Did Zym get reunited with his mom? You better go watch it.

All in all, season three is filled with great storytelling with just enough tidbits of well-timed backstory to make the new conflicts not only hugely entertaining, but powerful as well.

Really Claudia? Put the adoraburr down!

Recommendations

For those of you who love a story with a deep history, complex characters, and beautiful art, Dragon Prince is a perfect choice. It continues to amaze and delight my whole family. I’m personally impressed at the effort taken to ensure that every detail of the story is well thought out and calculated for maximum emotional payout. It’s totally my kind of story.

I would warn viewers that while on the outside this show just looks like any other cartoon, it’s actually pretty complicated. Some people might be turned off at the learning curve required to understand what is going on and what the stakes are. The first few episodes of season one are slower because of the time spent catching the viewer up on the history of the world and its characters and why that matters.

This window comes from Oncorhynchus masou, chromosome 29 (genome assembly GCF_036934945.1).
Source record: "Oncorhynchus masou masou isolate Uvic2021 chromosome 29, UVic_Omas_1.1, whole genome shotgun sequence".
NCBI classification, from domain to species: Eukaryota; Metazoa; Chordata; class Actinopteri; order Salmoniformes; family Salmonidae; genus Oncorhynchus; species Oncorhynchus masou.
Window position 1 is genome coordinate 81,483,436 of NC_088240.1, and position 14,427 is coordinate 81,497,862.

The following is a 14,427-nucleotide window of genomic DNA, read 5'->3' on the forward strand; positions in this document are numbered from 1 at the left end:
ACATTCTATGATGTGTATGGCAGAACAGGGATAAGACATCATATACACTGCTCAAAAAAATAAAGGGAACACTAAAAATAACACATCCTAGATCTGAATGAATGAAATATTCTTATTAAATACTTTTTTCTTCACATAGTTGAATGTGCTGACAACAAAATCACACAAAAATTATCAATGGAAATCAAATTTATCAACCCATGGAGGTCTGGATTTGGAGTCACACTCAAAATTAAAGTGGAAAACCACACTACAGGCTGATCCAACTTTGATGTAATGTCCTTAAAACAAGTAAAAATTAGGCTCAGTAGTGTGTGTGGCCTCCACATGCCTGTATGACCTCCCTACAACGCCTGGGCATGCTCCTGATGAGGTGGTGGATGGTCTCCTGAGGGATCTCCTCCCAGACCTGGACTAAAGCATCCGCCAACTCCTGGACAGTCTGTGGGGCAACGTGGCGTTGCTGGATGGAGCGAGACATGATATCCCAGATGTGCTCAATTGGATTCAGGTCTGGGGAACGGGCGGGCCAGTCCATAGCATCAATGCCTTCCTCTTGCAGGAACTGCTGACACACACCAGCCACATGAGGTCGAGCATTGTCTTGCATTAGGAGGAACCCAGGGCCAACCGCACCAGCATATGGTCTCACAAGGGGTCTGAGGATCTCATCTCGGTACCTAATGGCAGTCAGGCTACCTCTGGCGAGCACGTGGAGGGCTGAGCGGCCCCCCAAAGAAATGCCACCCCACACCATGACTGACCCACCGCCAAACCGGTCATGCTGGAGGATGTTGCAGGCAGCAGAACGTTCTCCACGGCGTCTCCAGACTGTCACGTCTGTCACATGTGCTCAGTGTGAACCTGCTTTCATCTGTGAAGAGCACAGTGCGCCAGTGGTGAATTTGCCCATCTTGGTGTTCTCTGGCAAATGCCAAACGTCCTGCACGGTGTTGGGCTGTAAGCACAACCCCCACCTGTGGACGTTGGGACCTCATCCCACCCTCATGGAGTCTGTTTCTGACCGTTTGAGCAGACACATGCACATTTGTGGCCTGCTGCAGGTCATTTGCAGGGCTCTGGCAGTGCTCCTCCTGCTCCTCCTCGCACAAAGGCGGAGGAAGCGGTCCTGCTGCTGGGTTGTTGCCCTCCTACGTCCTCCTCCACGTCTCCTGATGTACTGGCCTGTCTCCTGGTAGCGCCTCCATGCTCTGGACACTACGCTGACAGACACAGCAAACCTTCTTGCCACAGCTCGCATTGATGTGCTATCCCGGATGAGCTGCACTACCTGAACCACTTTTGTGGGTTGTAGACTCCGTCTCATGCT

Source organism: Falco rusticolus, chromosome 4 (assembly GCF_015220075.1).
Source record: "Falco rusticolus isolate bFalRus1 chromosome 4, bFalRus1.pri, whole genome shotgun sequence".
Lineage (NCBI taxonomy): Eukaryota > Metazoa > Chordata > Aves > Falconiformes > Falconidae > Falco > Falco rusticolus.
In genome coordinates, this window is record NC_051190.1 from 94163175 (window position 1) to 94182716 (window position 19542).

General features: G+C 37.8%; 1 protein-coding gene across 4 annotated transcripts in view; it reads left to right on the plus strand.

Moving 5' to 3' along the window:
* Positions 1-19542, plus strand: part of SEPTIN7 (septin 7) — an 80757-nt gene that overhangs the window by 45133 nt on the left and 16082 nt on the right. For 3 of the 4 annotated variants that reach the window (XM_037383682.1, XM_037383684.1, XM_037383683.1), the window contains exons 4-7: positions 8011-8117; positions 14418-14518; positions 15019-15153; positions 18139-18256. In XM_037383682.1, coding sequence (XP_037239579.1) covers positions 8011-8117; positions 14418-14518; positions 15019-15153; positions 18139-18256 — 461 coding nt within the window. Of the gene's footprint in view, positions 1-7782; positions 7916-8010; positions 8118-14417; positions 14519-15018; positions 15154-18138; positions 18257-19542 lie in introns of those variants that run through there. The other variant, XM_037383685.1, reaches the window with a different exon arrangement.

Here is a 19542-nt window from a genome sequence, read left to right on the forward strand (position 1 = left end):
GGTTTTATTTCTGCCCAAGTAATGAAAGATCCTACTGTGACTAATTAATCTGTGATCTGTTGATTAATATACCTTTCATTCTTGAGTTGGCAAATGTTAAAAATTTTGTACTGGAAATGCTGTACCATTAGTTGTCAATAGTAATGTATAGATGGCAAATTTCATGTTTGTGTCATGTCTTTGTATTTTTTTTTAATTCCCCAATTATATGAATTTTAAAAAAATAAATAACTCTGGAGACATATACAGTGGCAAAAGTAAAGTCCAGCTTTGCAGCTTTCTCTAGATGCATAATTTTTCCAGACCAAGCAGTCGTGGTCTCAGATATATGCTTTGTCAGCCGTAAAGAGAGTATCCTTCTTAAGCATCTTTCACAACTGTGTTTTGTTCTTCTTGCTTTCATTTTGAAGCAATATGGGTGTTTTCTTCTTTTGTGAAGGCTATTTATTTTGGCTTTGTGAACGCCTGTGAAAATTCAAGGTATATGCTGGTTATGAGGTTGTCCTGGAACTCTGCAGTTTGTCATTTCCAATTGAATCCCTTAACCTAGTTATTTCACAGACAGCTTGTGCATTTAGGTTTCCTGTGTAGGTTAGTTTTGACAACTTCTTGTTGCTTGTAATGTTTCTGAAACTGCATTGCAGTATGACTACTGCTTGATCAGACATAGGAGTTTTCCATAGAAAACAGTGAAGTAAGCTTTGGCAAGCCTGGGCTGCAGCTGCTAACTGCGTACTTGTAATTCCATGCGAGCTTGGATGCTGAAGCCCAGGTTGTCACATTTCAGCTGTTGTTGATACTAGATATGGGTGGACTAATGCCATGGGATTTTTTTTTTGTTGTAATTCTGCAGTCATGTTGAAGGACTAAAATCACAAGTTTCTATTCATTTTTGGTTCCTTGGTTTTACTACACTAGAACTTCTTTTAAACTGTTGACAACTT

After Rayla, General Amaya is the coolest character ever.

A request

If you have a show or movie that you’d think I’d love to watch and review, let me know in the comments! I love finding new wonderful universes to explore.

Are you watching Dragon Prince? What are your thoughts so far?


Psst, Jodi here – Big news!

The re-release of Stonebearer’s Betrayal is well under way and scheduled for the first week in January, with the exciting sequel set to release in March. Stay tuned for a fresh new cover reveal and more!